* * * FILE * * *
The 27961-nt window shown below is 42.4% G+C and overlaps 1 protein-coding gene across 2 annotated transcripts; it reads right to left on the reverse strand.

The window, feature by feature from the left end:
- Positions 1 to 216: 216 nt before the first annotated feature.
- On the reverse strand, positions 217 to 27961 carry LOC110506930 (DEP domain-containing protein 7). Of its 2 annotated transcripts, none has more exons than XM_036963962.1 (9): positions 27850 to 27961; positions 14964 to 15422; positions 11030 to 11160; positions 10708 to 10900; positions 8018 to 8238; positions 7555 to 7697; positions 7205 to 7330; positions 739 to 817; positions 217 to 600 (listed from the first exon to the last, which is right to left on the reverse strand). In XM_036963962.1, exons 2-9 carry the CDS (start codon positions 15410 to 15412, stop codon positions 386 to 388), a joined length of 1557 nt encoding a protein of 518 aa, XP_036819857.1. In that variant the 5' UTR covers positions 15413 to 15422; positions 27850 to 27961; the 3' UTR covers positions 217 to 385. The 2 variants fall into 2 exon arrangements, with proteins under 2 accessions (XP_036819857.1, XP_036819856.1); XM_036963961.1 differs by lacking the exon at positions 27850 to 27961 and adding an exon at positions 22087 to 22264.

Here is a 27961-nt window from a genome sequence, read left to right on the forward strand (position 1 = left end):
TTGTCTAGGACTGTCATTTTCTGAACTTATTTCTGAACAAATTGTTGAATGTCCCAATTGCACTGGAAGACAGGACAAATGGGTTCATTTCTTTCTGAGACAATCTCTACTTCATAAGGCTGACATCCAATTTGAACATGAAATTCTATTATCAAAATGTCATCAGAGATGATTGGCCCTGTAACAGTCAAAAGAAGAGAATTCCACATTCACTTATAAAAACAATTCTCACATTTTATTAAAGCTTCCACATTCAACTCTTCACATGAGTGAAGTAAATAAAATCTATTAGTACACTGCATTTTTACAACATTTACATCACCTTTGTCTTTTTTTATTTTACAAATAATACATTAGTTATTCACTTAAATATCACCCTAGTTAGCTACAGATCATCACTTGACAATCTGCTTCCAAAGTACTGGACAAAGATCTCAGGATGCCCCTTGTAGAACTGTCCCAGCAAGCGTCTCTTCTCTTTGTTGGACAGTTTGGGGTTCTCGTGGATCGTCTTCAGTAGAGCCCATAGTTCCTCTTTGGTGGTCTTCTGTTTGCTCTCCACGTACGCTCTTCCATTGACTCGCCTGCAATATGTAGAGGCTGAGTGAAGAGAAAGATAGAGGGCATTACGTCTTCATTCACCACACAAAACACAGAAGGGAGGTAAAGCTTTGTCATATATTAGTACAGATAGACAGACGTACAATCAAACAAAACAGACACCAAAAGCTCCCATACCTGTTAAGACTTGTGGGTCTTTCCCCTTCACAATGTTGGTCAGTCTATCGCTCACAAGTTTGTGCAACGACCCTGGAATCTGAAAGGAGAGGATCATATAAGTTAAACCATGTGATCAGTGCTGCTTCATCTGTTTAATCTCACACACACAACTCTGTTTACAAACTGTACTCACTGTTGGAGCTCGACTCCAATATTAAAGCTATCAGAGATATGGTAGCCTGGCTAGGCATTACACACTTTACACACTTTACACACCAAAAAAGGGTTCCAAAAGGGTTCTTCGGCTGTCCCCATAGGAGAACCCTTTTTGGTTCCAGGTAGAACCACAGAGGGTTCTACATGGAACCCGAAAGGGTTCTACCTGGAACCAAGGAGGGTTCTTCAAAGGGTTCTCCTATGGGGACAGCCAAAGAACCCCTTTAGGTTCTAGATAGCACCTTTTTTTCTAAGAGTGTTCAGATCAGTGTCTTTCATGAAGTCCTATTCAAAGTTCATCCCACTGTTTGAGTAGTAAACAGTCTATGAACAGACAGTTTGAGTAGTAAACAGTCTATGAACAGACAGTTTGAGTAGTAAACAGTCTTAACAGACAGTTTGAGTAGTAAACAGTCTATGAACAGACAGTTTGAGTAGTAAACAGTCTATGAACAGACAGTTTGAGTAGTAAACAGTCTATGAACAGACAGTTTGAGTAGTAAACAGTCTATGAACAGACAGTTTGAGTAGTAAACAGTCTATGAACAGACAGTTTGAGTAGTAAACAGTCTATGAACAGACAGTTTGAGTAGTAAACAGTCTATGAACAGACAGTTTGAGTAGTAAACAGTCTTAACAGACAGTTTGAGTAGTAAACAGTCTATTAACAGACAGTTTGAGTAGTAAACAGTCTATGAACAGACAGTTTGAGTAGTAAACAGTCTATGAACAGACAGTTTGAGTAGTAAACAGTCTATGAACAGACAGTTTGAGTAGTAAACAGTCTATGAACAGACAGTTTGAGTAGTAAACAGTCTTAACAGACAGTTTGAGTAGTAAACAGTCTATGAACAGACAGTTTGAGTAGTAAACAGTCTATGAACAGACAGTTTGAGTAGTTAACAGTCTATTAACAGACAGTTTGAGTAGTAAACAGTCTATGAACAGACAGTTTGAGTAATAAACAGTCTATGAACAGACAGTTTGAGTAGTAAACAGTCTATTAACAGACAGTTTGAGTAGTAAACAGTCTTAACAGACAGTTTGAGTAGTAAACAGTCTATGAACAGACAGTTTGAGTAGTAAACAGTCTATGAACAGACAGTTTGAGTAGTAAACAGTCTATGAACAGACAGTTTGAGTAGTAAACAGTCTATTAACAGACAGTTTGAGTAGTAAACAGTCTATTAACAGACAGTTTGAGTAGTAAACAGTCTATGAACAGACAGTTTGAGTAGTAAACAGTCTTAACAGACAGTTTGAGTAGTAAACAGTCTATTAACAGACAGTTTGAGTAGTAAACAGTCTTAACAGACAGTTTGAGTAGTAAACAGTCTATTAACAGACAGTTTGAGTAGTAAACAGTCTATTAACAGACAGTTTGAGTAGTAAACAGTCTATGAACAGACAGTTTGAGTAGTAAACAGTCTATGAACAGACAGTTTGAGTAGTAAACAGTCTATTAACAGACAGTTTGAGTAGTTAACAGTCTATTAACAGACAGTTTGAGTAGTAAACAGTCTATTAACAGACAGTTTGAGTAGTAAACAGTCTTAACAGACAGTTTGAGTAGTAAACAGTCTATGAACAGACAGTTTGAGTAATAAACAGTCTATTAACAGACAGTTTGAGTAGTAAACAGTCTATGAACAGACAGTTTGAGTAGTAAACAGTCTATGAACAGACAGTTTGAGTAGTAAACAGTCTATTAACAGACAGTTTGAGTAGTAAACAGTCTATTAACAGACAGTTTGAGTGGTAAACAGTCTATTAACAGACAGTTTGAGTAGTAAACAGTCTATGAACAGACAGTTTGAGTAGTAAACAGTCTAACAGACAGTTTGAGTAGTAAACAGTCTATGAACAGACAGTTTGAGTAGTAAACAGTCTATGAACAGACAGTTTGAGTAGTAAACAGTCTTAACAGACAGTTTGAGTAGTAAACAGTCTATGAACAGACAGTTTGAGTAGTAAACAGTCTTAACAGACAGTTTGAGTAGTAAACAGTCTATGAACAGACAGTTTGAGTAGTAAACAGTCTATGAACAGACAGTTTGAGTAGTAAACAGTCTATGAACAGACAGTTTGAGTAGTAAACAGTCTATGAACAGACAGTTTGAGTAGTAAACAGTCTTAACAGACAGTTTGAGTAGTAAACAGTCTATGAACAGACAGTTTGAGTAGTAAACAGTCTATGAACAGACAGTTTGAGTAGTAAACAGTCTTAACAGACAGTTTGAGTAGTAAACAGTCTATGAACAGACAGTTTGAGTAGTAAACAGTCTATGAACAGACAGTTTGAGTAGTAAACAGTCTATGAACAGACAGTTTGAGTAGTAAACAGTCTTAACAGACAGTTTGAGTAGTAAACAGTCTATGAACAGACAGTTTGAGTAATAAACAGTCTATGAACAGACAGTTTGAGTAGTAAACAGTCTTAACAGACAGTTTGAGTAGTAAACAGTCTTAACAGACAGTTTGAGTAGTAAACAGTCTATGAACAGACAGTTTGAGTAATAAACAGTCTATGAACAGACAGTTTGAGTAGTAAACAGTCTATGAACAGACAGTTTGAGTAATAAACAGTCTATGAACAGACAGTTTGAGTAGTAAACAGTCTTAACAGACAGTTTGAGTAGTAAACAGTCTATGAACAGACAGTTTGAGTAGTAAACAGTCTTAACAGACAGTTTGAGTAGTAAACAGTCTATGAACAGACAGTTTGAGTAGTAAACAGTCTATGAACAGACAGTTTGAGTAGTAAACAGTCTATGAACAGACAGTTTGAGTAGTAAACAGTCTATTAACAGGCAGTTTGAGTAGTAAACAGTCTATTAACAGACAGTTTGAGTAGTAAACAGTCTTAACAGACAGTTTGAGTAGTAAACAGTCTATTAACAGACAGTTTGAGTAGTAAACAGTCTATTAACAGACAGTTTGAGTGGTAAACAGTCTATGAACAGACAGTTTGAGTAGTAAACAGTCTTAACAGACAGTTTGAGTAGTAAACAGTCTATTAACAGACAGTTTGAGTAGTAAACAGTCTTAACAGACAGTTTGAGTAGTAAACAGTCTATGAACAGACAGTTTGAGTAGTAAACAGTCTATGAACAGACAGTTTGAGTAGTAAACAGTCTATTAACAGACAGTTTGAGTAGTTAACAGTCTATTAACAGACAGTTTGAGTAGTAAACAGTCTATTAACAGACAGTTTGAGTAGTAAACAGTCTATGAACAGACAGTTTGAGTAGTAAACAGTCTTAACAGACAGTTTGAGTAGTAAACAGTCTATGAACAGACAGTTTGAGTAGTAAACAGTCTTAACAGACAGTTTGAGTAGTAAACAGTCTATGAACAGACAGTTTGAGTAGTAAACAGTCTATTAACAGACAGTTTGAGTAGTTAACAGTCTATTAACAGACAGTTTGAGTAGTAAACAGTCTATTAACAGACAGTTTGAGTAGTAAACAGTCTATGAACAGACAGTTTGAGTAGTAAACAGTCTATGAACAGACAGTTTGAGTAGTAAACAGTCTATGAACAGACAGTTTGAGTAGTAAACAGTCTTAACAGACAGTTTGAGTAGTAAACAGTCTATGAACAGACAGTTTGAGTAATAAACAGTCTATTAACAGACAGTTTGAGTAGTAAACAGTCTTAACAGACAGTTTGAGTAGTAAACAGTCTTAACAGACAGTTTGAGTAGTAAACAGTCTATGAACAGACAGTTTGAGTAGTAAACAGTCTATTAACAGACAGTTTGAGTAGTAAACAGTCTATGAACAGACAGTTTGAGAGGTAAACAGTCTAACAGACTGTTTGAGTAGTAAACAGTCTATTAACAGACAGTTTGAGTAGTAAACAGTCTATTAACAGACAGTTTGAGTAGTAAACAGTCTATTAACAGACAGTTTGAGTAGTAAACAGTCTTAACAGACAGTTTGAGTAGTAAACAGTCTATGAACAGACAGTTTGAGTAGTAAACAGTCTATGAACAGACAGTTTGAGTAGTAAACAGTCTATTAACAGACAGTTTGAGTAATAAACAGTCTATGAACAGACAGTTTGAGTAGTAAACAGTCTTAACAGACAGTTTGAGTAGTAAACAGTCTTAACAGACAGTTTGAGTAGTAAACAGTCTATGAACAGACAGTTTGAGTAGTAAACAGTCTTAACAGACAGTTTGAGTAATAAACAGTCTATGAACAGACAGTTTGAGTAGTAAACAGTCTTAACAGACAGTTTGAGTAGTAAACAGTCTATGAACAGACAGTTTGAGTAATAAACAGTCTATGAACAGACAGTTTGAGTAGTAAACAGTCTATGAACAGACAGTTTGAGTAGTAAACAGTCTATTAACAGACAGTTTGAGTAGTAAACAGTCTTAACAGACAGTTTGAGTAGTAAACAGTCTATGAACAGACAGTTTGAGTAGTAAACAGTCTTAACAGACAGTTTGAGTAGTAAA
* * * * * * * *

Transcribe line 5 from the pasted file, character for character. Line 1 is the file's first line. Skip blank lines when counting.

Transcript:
Here is a 27961-nt window from a genome sequence, read left to right on the forward strand (position 1 = left end):